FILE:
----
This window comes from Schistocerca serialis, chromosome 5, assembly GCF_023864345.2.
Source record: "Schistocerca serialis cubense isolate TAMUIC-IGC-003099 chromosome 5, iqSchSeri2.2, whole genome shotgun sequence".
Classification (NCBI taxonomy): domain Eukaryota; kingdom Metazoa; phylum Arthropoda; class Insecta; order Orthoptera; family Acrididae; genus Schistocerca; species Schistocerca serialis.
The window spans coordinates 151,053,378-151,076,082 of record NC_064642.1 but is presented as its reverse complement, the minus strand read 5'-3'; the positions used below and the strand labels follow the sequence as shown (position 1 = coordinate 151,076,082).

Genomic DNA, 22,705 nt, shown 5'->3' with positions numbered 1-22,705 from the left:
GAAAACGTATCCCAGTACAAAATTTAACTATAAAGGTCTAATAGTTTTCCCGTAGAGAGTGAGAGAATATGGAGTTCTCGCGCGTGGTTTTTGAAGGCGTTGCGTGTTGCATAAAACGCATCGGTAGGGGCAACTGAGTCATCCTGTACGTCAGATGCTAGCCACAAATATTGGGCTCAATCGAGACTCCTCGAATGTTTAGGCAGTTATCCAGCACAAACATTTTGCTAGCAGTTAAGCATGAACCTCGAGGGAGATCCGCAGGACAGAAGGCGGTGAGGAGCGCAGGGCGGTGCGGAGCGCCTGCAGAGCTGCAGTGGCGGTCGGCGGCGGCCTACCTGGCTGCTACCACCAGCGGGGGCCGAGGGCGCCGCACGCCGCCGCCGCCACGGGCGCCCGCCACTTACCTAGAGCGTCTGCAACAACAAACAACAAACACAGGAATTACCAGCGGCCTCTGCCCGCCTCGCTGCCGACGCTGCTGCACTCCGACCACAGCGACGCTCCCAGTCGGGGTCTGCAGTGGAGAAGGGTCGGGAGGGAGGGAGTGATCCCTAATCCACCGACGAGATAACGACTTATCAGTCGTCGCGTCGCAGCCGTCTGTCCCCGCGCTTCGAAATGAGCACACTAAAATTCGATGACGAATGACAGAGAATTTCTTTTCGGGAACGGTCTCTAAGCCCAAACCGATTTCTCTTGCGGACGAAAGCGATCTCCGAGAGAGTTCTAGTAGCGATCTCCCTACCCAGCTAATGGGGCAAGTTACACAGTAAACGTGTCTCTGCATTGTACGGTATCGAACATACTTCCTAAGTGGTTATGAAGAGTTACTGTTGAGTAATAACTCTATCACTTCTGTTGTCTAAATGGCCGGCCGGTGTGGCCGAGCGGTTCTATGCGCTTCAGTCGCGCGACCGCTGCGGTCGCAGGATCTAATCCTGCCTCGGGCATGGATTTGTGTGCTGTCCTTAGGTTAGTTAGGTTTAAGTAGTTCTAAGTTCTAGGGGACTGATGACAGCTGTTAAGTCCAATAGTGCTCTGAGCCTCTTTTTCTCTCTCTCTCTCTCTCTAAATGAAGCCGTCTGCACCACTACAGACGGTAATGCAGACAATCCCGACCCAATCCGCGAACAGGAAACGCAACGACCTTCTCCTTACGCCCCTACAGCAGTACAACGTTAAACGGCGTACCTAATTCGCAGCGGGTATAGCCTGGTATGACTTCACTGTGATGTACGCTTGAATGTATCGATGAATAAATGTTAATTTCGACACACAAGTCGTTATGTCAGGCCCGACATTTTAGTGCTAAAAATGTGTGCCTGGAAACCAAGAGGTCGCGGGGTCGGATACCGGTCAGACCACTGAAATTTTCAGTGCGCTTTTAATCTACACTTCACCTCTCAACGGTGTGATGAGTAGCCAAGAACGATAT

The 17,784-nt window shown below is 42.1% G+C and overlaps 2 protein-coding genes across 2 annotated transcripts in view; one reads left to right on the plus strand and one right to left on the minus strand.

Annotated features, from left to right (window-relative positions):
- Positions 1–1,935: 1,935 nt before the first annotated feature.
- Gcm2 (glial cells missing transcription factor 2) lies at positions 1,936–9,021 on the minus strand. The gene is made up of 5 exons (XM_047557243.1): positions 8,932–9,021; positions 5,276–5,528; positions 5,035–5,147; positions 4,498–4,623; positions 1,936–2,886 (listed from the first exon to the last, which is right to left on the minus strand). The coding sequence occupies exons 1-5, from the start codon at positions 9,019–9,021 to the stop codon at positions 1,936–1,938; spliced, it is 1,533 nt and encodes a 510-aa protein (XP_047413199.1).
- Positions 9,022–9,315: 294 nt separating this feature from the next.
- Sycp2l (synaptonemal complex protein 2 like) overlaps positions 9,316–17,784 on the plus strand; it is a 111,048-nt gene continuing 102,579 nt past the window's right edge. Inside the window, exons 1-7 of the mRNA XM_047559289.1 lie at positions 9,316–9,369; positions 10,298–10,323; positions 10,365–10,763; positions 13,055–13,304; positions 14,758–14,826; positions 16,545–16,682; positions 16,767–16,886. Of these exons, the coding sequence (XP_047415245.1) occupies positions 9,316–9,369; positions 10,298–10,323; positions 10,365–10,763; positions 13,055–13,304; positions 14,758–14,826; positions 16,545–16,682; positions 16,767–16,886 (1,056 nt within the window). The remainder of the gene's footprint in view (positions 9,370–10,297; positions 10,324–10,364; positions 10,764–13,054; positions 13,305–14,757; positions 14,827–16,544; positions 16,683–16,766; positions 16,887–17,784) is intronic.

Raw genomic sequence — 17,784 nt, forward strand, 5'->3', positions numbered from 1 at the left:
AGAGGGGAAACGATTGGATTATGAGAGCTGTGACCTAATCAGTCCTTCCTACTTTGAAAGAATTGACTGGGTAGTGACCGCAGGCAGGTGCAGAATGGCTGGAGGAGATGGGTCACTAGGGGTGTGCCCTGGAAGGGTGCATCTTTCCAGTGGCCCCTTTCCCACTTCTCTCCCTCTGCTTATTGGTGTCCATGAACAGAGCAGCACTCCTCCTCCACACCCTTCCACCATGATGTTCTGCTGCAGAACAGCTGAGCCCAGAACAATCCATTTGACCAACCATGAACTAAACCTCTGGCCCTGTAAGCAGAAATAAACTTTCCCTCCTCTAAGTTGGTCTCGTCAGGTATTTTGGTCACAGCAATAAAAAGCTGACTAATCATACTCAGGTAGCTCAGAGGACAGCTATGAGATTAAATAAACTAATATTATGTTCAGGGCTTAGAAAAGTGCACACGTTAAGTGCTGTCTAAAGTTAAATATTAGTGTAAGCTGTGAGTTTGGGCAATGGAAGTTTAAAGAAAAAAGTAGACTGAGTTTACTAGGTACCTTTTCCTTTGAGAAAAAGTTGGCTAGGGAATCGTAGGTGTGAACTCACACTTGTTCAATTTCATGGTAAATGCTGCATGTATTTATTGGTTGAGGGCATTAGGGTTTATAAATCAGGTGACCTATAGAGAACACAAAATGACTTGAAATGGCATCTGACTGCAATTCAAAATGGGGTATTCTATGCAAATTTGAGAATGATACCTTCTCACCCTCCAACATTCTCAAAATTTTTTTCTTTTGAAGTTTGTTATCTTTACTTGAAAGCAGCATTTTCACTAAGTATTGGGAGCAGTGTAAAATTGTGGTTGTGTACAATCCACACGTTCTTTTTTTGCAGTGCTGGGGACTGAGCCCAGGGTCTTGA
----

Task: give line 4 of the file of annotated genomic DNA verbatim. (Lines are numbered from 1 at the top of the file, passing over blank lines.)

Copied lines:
The window spans coordinates 151,053,378-151,076,082 of record NC_064642.1 but is presented as its reverse complement, the minus strand read 5'-3'; the positions used below and the strand labels follow the sequence as shown (position 1 = coordinate 151,076,082).